One of the questions that I often get from engaged couples is “how can premarital counseling benefit us and why should we do it?” Once you are engaged, there is a lot of focus on the “big day.” What will my dress look like? Where will we get married? Buffet or sit-down dinner? How many bridesmaids and groomsmen? Do I have to invite weird Uncle Tom? However, one of the most important questions should be, “while we are preparing for our wedding, are we also preparing for our marriage?”
Marriage is a life-long commitment, and lasts long after the last piece of cake and the last dance. And let’s be real, raw, and honest: marriage is hard. Sure, it has its benefits – if you look up what is common law marriage, you’ll see that it will give you a lot more financial security for one thing, but still it’s tough. When things get hard, do you grow closer as a couple and overcome obstacles and difficulties, or do you shy away from conflict and struggle? How well do you really know your partner? Have you prepared yourself for both the joys and tough times that will inevitably come? Have you talked about marriage expectations, communication styles, how best to resolve conflict, your values about money and how finances will be managed, what type of parent you will be, and how to manage family and outside relationships?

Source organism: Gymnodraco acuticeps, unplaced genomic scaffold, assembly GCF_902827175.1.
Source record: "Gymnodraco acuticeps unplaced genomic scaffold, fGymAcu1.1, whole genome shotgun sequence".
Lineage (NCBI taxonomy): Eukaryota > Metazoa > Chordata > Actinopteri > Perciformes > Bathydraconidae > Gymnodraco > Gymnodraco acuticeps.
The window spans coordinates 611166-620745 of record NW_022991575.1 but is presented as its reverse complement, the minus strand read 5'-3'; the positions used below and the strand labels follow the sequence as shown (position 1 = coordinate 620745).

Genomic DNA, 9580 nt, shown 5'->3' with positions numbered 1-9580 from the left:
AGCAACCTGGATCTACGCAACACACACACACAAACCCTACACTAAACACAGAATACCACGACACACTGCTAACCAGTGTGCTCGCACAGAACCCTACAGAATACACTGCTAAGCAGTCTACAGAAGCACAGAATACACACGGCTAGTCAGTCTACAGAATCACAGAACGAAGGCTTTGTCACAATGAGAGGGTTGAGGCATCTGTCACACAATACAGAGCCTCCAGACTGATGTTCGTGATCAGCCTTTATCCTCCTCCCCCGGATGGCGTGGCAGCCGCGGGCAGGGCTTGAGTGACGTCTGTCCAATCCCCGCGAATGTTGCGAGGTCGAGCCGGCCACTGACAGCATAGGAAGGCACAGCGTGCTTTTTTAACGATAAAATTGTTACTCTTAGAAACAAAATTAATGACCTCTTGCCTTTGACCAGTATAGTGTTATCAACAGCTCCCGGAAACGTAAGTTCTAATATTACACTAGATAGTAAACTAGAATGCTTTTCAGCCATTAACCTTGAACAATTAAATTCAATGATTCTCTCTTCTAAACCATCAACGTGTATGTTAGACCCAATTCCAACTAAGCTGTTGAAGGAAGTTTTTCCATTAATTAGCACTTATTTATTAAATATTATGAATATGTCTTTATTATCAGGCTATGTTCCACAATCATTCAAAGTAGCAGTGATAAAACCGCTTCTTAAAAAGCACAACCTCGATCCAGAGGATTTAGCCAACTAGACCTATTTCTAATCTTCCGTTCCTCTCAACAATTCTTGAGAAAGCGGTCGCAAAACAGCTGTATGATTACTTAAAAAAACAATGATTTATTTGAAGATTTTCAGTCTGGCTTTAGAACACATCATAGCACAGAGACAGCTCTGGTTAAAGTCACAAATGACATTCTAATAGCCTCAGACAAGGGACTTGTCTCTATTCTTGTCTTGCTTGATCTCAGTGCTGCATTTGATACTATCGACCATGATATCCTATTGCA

Premarital counseling allows you a safe space, with a neutral third party, to have these conversations and prepare for potential challenges that may arise. It gives you a place to talk about values, what is most important to you both individually and as a couple, and to learn skills and tools to create a strong marriage. A successful marriage is the product of a strong foundation, which is created when you feel trust, safety, and security with your partner. The better you know your partner, the stronger your foundation will be.
At the end of my last PREPARE/ENRICH session with couples, I always ask for feedback in the form of “was this helpful and, if so, what did you find to be most helpful?” Each person to whom I have posed this question has answered in a similar way, that it allowed them to get to know and understand their partner on a deeper level, and to have conversations about things in a way they had not experienced before. In other words, it allowed them to not only prepare for the excitement of the big day, but to prepare for marriage and all of the joy and challenges their new union will bring long after their wedding day has passed.
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